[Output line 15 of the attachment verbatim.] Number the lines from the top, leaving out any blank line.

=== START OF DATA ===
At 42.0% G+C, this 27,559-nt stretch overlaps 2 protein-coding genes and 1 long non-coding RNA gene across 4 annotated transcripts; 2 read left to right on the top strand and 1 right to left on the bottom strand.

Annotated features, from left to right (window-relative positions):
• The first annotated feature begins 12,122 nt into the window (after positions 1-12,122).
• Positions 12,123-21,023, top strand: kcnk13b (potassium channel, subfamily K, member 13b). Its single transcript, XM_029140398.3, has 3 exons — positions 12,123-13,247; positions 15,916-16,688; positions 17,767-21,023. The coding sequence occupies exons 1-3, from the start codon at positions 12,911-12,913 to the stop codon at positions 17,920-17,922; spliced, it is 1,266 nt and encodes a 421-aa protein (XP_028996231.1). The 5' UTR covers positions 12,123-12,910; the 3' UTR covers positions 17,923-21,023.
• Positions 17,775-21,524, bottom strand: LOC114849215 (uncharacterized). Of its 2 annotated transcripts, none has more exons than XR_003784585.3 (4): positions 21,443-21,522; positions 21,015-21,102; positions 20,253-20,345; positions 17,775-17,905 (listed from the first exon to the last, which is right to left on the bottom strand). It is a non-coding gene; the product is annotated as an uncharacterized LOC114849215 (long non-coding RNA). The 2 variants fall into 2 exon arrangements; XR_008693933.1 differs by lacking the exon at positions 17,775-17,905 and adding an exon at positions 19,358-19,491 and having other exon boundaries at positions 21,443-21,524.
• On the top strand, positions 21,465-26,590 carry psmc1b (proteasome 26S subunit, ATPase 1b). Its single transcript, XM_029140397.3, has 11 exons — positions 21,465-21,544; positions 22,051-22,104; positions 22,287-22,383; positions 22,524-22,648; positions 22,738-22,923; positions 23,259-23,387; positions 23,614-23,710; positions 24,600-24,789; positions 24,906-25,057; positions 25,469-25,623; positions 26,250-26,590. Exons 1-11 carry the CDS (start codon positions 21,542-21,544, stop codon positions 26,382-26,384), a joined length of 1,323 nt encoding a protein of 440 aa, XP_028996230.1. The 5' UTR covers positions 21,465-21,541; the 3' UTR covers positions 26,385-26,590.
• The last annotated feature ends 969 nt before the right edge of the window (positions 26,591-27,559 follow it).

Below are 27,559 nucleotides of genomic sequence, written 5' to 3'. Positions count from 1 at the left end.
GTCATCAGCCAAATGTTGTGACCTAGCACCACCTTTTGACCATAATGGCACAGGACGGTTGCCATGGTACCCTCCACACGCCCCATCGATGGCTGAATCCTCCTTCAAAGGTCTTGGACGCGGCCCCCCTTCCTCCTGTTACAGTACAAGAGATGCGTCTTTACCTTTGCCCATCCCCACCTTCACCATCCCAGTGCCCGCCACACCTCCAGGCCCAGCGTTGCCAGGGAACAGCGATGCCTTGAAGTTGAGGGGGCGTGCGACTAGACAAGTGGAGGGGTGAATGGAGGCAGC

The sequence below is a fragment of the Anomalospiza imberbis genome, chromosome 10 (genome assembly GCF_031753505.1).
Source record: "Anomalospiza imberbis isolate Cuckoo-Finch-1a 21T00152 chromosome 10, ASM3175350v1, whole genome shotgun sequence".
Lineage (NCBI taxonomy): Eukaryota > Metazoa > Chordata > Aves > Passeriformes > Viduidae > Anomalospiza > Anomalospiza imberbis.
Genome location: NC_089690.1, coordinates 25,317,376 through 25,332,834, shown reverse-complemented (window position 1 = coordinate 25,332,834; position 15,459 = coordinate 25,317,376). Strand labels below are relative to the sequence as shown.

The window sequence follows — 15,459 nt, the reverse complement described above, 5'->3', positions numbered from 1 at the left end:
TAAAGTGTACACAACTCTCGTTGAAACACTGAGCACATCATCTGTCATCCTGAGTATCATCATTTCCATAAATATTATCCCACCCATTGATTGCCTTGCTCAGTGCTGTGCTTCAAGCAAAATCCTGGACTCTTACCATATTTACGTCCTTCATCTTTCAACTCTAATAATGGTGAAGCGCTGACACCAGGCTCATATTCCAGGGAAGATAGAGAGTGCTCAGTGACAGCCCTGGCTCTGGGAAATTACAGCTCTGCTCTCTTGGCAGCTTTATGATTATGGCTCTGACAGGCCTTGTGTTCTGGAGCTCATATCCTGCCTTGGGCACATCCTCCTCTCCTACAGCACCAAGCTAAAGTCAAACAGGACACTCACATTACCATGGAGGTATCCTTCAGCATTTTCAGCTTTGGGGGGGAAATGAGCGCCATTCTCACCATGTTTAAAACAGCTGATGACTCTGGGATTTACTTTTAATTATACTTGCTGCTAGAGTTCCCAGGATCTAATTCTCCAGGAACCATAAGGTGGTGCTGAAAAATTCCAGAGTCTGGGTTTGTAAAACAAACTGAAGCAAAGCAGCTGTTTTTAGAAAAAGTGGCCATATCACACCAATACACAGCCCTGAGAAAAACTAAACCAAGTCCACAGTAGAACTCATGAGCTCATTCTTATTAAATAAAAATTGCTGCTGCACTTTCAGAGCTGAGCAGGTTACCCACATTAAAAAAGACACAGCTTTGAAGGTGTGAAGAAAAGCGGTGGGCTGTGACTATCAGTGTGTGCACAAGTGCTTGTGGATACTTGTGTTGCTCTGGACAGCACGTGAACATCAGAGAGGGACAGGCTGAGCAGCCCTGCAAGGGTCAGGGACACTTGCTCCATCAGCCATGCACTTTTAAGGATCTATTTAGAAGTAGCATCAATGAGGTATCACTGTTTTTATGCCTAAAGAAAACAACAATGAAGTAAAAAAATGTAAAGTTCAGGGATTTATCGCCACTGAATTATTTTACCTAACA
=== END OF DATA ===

TAAAGTGTACACAACTCTCGTTGAAACACTGAGCACATCATCTGTCATCCTGAGTATCATCATTTCCATAAATATTATCCCACCCATTGATTGCCTTGCTCAGTGCTGTGCTTCAAGCAAAATCCTGGACTCTTACCATATTTACGTCCTTCATCTTTCAACTCTAATAATGGTGAAGCGCTGACACCAGGCTCATATTCCAGGGAAGATAGAGAGTGCTCAGTGACAGCCCTGGCTCTGGGAAATTACAGCTCTGCTCTCTTGGCAGCTTTATGATTATGGCTCTGACAGGCCTTGTGTTCTGGAGCTCATATCCTGCCTTGGGCACATCCTCCTCTCCTACAGCACCAAGCTAAAGTCAAACAGGACACTCACATTACCATGGAGGTATCCTTCAGCATTTTCAGCTTTGGGGGGGAAATGAGCGCCATTCTCACCATGTTTAAAACAGCTGATGACTCTGGGATTTACTTTTAATTATACTTGCTGCTAGAGTTCCCAGGATCTAATTCTCCAGGAACCATAAGGTGGTGCTGAAAAATTCCAGAGTCTGGGTTTGTAAAACAAACTGAAGCAAAGCAGCTGTTTTTAGAAAAAGTGGCCATATCACACCAATACACAGCCCTGAGAAAAACTAAACCAAGTCCACAGTAGAACTCATGAGCTCATTCTTATTAAATAAAAATTGCTGCTGCACTTTCAGAGCTGAGCAGGTTACCCACATTAAAAAAGACACAGCTTTGAAGGTGTGAAGAAAAGCGGTGGGCTGTGACTATCAGTGTGTGCACAAGTGCTTGTGGATACTTGTGTTGCTCTGGACAGCACGTGAACATCAGAGAGGGACAGGCTGAGCAGCCCTGCAAGGGTCAGGGACACTTGCTCCATCAGCCATGCACTTTTAAGGATCTATTTAGAAGTAGCATCAATGAGGTATCACTGTTTTTATGCCTAAAGAAAACAACAATGAAGTAAAAAAATGTAAAGTTCAGGGATTTATCGCCACTGAATTATTTTACCTAACA